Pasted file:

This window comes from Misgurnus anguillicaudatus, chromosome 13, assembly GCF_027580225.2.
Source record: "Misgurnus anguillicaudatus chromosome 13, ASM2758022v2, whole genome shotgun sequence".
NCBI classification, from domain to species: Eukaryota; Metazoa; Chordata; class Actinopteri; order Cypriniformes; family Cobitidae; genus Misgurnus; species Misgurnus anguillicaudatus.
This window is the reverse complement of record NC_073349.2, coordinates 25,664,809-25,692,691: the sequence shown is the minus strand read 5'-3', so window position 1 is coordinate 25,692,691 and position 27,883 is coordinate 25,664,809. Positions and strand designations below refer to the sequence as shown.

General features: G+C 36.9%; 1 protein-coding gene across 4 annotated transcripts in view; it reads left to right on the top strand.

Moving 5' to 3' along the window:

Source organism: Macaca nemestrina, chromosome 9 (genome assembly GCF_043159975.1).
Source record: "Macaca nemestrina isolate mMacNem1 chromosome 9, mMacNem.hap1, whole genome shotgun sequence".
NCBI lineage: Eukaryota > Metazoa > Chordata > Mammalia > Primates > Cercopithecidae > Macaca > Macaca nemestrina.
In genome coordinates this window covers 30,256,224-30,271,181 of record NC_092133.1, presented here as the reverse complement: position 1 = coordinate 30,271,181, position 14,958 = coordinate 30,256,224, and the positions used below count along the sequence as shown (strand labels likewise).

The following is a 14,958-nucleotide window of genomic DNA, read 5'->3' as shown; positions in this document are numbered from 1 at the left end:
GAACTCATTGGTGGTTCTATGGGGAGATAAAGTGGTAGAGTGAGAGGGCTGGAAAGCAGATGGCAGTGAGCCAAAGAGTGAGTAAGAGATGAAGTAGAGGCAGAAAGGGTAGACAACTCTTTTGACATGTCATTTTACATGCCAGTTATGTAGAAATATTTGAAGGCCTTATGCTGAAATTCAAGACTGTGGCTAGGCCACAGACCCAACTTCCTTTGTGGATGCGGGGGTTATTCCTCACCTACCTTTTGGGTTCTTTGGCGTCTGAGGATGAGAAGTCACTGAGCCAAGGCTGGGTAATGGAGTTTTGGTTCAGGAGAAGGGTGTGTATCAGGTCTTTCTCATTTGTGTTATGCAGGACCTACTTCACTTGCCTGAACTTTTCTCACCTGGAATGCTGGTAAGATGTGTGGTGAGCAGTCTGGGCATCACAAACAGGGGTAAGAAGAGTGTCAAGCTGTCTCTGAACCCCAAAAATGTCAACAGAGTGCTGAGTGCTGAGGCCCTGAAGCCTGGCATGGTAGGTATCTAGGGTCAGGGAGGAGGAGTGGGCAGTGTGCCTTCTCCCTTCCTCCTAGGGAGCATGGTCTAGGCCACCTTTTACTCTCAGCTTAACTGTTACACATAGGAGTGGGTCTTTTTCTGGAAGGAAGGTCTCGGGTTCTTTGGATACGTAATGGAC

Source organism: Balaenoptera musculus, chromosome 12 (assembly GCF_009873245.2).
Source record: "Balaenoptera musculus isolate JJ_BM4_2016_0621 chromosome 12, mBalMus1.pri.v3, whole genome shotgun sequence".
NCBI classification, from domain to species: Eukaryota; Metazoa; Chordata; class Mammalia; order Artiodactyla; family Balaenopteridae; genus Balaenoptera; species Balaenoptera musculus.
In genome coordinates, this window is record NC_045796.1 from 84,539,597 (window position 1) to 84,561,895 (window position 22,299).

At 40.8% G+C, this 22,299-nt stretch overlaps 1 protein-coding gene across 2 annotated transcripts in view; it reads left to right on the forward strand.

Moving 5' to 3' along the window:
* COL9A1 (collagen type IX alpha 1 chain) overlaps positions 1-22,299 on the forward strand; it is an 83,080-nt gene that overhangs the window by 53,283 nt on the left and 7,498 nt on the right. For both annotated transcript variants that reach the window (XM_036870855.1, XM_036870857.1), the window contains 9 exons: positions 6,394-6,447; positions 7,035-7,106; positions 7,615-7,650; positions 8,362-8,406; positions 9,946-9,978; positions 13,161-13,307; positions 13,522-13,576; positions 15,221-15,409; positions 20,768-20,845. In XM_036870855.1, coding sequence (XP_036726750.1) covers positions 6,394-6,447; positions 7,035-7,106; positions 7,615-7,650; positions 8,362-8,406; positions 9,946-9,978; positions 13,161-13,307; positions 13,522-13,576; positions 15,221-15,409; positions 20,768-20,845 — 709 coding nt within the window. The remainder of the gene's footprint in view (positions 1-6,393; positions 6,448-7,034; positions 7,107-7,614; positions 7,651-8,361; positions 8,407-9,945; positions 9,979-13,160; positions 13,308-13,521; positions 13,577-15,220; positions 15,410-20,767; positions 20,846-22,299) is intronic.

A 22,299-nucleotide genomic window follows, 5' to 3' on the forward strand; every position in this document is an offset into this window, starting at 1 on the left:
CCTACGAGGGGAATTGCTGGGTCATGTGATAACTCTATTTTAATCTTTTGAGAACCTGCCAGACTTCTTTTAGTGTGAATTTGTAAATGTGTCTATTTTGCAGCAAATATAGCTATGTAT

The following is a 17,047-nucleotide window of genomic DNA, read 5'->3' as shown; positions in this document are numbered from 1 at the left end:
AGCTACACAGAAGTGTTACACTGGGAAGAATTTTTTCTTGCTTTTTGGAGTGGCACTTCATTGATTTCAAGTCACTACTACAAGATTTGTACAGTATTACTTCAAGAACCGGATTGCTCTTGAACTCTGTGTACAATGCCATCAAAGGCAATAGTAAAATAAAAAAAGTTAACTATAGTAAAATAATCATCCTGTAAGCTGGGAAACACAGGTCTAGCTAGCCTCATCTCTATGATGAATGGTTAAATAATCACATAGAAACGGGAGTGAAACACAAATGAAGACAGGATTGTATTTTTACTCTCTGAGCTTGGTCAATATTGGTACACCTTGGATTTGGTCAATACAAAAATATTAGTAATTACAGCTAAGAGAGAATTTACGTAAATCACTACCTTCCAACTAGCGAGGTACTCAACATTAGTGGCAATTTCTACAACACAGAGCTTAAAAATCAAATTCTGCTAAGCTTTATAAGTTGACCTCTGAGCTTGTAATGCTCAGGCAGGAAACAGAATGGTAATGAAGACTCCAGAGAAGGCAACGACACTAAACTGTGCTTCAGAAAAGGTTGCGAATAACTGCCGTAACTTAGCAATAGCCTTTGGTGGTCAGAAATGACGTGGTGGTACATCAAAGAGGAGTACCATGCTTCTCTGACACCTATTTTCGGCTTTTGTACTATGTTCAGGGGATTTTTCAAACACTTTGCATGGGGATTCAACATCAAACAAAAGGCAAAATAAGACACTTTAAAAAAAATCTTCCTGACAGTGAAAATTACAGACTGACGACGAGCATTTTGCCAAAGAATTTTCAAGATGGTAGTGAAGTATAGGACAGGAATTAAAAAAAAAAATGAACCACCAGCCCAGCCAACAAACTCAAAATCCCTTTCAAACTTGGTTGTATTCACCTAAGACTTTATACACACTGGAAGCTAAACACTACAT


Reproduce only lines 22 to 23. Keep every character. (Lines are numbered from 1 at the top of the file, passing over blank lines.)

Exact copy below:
The following is a 17,047-nucleotide window of genomic DNA, read 5'->3' as shown; positions in this document are numbered from 1 at the left end:
AGCTACACAGAAGTGTTACACTGGGAAGAATTTTTTCTTGCTTTTTGGAGTGGCACTTCATTGATTTCAAGTCACTACTACAAGATTTGTACAGTATTACTTCAAGAACCGGATTGCTCTTGAACTCTGTGTACAATGCCATCAAAGGCAATAGTAAAATAAAAAAAGTTAACTATAGTAAAATAATCATCCTGTAAGCTGGGAAACACAGGTCTAGCTAGCCTCATCTCTATGATGAATGGTTAAATAATCACATAGAAACGGGAGTGAAACACAAATGAAGACAGGATTGTATTTTTACTCTCTGAGCTTGGTCAATATTGGTACACCTTGGATTTGGTCAATACAAAAATATTAGTAATTACAGCTAAGAGAGAATTTACGTAAATCACTACCTTCCAACTAGCGAGGTACTCAACATTAGTGGCAATTTCTACAACACAGAGCTTAAAAATCAAATTCTGCTAAGCTTTATAAGTTGACCTCTGAGCTTGTAATGCTCAGGCAGGAAACAGAATGGTAATGAAGACTCCAGAGAAGGCAACGACACTAAACTGTGCTTCAGAAAAGGTTGCGAATAACTGCCGTAACTTAGCAATAGCCTTTGGTGGTCAGAAATGACGTGGTGGTACATCAAAGAGGAGTACCATGCTTCTCTGACACCTATTTTCGGCTTTTGTACTATGTTCAGGGGATTTTTCAAACACTTTGCATGGGGATTCAACATCAAACAAAAGGCAAAATAAGACACTTTAAAAAAAATCTTCCTGACAGTGAAAATTACAGACTGACGACGAGCATTTTGCCAAAGAATTTTCAAGATGGTAGTGAAGTATAGGACAGGAATTAAAAAAAAAAATGAACCACCAGCCCAGCCAACAAACTCAAAATCCCTTTCAAACTTGGTTGTATTCACCTAAGACTTTATACACACTGGAAGCTAAACACTACAT